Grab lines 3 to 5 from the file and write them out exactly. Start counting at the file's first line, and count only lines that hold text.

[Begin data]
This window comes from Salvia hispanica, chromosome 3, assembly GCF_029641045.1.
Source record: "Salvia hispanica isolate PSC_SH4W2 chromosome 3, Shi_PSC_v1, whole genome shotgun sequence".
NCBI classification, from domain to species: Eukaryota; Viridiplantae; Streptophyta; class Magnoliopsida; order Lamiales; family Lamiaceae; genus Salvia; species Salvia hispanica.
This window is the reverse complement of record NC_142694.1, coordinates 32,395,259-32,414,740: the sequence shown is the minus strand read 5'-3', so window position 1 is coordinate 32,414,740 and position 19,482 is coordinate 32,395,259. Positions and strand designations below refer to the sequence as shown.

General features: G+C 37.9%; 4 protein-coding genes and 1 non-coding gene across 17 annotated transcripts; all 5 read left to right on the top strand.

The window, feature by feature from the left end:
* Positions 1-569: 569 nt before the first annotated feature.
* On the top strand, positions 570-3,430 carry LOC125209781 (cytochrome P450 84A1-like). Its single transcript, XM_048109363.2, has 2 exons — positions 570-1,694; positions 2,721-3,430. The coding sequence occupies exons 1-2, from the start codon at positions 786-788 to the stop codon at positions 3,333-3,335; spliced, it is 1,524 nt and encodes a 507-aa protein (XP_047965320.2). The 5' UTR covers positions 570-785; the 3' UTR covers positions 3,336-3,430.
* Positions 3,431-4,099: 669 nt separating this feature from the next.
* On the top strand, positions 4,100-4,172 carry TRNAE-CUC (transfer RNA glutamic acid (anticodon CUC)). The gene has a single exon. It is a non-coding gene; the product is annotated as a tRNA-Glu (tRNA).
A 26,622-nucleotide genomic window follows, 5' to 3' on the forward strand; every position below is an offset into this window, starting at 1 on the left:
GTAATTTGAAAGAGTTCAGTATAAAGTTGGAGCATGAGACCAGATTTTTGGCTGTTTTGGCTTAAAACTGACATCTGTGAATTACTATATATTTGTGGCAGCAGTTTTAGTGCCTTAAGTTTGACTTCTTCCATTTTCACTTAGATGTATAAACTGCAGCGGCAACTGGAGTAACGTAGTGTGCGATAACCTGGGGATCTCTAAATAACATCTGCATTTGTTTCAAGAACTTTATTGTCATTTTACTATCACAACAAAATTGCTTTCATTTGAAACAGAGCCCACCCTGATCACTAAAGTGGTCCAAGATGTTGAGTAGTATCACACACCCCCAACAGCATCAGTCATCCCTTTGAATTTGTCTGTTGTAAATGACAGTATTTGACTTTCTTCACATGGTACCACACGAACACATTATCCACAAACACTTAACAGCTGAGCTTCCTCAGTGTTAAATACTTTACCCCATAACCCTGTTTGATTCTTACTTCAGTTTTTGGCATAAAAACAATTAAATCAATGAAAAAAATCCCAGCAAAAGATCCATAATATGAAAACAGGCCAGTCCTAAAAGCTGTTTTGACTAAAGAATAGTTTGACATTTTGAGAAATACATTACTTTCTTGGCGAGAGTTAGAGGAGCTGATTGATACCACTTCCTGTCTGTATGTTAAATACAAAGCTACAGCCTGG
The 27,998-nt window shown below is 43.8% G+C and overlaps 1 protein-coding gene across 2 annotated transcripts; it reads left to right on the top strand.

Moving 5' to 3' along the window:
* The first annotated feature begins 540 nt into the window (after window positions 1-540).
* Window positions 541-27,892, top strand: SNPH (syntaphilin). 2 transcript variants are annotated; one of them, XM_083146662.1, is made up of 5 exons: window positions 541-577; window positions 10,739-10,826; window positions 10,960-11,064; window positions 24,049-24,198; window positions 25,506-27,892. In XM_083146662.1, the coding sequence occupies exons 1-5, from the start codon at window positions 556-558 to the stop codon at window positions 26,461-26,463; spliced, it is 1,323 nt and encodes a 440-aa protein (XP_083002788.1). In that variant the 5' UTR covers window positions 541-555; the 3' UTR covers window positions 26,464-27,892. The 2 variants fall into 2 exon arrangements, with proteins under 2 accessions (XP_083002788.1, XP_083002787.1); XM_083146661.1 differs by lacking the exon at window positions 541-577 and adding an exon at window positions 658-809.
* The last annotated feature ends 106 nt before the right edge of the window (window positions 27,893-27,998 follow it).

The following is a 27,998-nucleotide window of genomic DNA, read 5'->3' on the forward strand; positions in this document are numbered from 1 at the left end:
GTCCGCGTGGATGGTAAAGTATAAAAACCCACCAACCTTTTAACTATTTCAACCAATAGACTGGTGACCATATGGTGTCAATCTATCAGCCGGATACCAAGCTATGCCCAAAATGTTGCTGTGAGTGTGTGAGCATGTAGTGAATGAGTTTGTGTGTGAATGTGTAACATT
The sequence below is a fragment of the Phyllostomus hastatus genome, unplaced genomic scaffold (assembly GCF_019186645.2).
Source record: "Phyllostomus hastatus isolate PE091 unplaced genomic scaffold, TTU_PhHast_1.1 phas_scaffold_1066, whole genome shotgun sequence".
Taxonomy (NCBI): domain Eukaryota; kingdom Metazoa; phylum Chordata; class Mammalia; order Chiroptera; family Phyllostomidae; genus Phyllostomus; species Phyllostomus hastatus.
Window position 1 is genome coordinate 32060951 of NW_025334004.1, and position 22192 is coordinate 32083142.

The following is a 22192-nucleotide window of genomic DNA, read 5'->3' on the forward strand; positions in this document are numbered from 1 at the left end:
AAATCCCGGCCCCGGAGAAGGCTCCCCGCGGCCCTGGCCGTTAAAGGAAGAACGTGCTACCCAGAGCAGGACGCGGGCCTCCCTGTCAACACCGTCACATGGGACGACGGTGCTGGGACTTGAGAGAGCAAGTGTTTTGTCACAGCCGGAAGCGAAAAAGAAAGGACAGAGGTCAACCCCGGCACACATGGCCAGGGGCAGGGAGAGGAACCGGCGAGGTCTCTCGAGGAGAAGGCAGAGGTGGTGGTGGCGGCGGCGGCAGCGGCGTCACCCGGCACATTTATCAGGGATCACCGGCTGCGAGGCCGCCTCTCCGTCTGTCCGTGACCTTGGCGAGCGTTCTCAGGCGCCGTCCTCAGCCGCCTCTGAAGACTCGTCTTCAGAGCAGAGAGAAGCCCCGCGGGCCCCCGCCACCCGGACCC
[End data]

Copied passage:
NCBI classification, from domain to species: Eukaryota; Viridiplantae; Streptophyta; class Magnoliopsida; order Lamiales; family Lamiaceae; genus Salvia; species Salvia hispanica.
This window is the reverse complement of record NC_142694.1, coordinates 32,395,259-32,414,740: the sequence shown is the minus strand read 5'-3', so window position 1 is coordinate 32,414,740 and position 19,482 is coordinate 32,395,259. Positions and strand designations below refer to the sequence as shown.

General features: G+C 37.9%; 4 protein-coding genes and 1 non-coding gene across 17 annotated transcripts; all 5 read left to right on the top strand.